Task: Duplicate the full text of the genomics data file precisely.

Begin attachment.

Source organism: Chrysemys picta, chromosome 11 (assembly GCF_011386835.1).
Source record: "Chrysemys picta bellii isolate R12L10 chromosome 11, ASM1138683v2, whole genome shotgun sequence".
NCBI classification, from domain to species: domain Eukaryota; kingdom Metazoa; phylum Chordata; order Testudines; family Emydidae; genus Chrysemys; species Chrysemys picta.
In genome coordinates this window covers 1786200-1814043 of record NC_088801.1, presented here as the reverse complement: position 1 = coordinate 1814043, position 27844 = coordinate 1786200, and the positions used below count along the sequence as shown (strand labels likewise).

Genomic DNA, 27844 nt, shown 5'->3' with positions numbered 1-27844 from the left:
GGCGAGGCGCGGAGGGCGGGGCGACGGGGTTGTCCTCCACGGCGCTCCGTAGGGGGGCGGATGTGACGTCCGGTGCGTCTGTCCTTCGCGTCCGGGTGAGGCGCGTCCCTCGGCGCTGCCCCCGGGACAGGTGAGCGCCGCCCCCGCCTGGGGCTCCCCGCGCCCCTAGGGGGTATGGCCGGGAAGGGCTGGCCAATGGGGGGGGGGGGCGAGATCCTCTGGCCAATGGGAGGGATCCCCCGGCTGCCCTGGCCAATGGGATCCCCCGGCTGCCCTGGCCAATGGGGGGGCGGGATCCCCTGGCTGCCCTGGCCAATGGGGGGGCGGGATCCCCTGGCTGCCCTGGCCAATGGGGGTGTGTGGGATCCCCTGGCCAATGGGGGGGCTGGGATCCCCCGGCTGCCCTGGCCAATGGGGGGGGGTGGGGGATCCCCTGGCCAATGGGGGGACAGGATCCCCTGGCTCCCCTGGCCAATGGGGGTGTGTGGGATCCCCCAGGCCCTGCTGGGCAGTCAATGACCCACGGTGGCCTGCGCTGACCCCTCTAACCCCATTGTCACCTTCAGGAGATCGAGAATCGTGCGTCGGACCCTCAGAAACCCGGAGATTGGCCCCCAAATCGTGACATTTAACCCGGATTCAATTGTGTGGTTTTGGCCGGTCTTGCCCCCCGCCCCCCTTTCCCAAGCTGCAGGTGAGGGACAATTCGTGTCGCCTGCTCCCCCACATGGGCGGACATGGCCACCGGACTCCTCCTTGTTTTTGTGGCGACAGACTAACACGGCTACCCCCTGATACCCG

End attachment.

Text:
Source organism: Chrysemys picta, chromosome 11 (assembly GCF_011386835.1).
Source record: "Chrysemys picta bellii isolate R12L10 chromosome 11, ASM1138683v2, whole genome shotgun sequence".
NCBI classification, from domain to species: domain Eukaryota; kingdom Metazoa; phylum Chordata; order Testudines; family Emydidae; genus Chrysemys; species Chrysemys picta.
In genome coordinates this window covers 1786200-1814043 of record NC_088801.1, presented here as the reverse complement: position 1 = coordinate 1814043, position 27844 = coordinate 1786200, and the positions used below count along the sequence as shown (strand labels likewise).

Genomic DNA, 27844 nt, shown 5'->3' with positions numbered 1-27844 from the left:
GGCGAGGCGCGGAGGGCGGGGCGACGGGGTTGTCCTCCACGGCGCTCCGTAGGGGGGCGGATGTGACGTCCGGTGCGTCTGTCCTTCGCGTCCGGGTGAGGCGCGTCCCTCGGCGCTGCCCCCGGGACAGGTGAGCGCCGCCCCCGCCTGGGGCTCCCCGCGCCCCTAGGGGGTATGGCCGGGAAGGGCTGGCCAATGGGGGGGGGGGGCGAGATCCTCTGGCCAATGGGAGGGATCCCCCGGCTGCCCTGGCCAATGGGATCCCCCGGCTGCCCTGGCCAATGGGGGGGCGGGATCCCCTGGCTGCCCTGGCCAATGGGGGGGCGGGATCCCCTGGCTGCCCTGGCCAATGGGGGTGTGTGGGATCCCCTGGCCAATGGGGGGGCTGGGATCCCCCGGCTGCCCTGGCCAATGGGGGGGGGTGGGGGATCCCCTGGCCAATGGGGGGACAGGATCCCCTGGCTCCCCTGGCCAATGGGGGTGTGTGGGATCCCCCAGGCCCTGCTGGGCAGTCAATGACCCACGGTGGCCTGCGCTGACCCCTCTAACCCCATTGTCACCTTCAGGAGATCGAGAATCGTGCGTCGGACCCTCAGAAACCCGGAGATTGGCCCCCAAATCGTGACATTTAACCCGGATTCAATTGTGTGGTTTTGGCCGGTCTTGCCCCCCGCCCCCCTTTCCCAAGCTGCAGGTGAGGGACAATTCGTGTCGCCTGCTCCCCCACATGGGCGGACATGGCCACCGGACTCCTCCTTGTTTTTGTGGCGACAGACTAACACGGCTACCCCCTGATACCCG